There is another feeling in the background, which gives additional force to this passionate home-sickness and patriotic fervour. They had not merely been absent from home. They had been sojourning in a mighty empire wholly unlike their own. They had seen the splendours of Babylon; they had mixed with the princes and potentates of Chaldea, Persia, and Media; they had drunk in all the influences of those far-off seats of Oriental wisdom. Their ideas of religion, of history, and of science had become enlarged. If in some respects they were a lesser nation than they were before the Exile, in some respects they were much greater. For they had received a new and serious impulse which ended in nothing less than the greatest event of the world’s history—the advent of Christianity.
There has not been a generation of men for the last three thousand years, there will not be a generation of men to the end of time, in which some will not read with sympathy that story on which the greatest master of ancient poetry has spent all his art—which tells of the return of Ulysses after his long absence; the wife counting the weary days in the hills of Ithaca; the dog leaping up in his master’s face and dying of joy; the aged servants recognizing their long-lost chief as he treads once more his father’s threshold. To any man worthy of the name, the thoughts of mother, and wife, and children, and brothers, and sisters, are among the most inspiring, the most purifying, the most elevating of all the motives which God has given us to steady our steps, and guide our consciences, and nerve us for duty, through all the changes and chances of this mortal life. Happy, thrice happy, is he or she who keeps this sanctuary pure and undefiled. False to his country, and false to the true interests and the holy progress of mortals, is he or she who undermines or betrays it. Not charity only, but all the virtues of which charity is the bond begin and end at Home.1 [Note: A. P. Stanley, Sermons on Special Occasions, 111.]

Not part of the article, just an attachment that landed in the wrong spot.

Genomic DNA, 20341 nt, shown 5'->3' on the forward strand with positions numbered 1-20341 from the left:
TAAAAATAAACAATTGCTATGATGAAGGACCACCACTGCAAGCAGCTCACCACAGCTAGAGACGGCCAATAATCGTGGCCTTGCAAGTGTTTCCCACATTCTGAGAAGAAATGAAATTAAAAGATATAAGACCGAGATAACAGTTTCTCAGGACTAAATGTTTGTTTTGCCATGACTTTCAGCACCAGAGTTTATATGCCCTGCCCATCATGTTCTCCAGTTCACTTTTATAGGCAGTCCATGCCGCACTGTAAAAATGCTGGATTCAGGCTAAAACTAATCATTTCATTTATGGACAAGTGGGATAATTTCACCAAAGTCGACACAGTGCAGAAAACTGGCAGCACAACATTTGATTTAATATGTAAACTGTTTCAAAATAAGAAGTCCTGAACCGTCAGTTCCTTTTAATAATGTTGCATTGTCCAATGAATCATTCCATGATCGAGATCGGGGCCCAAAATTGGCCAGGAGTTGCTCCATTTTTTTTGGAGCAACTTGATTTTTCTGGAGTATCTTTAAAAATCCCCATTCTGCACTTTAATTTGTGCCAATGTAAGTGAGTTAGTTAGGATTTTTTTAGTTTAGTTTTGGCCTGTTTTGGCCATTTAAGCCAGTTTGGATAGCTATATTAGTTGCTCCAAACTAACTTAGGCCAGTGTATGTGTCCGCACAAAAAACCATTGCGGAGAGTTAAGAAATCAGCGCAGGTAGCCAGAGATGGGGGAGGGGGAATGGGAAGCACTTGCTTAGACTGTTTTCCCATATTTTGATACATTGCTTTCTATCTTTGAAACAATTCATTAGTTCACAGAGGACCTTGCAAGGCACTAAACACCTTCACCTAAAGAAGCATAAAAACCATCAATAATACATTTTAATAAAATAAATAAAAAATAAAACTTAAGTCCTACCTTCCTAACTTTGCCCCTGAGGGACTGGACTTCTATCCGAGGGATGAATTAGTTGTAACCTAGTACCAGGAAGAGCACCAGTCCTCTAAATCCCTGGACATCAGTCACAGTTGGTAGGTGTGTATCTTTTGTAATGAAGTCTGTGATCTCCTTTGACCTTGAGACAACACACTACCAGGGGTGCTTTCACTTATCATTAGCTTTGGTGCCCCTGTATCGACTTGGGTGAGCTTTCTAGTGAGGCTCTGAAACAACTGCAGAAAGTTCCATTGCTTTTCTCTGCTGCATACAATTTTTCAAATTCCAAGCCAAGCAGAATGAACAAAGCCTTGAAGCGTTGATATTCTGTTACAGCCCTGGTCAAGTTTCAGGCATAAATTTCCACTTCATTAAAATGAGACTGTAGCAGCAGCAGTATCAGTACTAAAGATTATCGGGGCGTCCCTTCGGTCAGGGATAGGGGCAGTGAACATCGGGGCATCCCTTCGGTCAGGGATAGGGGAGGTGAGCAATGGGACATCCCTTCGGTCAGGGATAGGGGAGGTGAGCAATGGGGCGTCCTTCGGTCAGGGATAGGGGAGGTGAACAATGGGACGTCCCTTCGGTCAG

2. The Psalmist was glad because he approached God as a son and not as a slave. We delight in the services of the House of God when we realize that the Great God Himself is pleased with the spiritual sacrifice, the offering of prayer and praise and thanksgiving and intercession which we bring. We must remember that our God is a Father, and “Father” is the name whereby He especially manifests Himself to us. A King He is of course; a Judge too, a Revealer, a Saviour, even a Friend; but, beyond and above all, He is a Father. And when we really grasp the idea of His Fatherhood, it is not so difficult for us to understand the feelings with which He regards the approaches of His children to His sacred presence.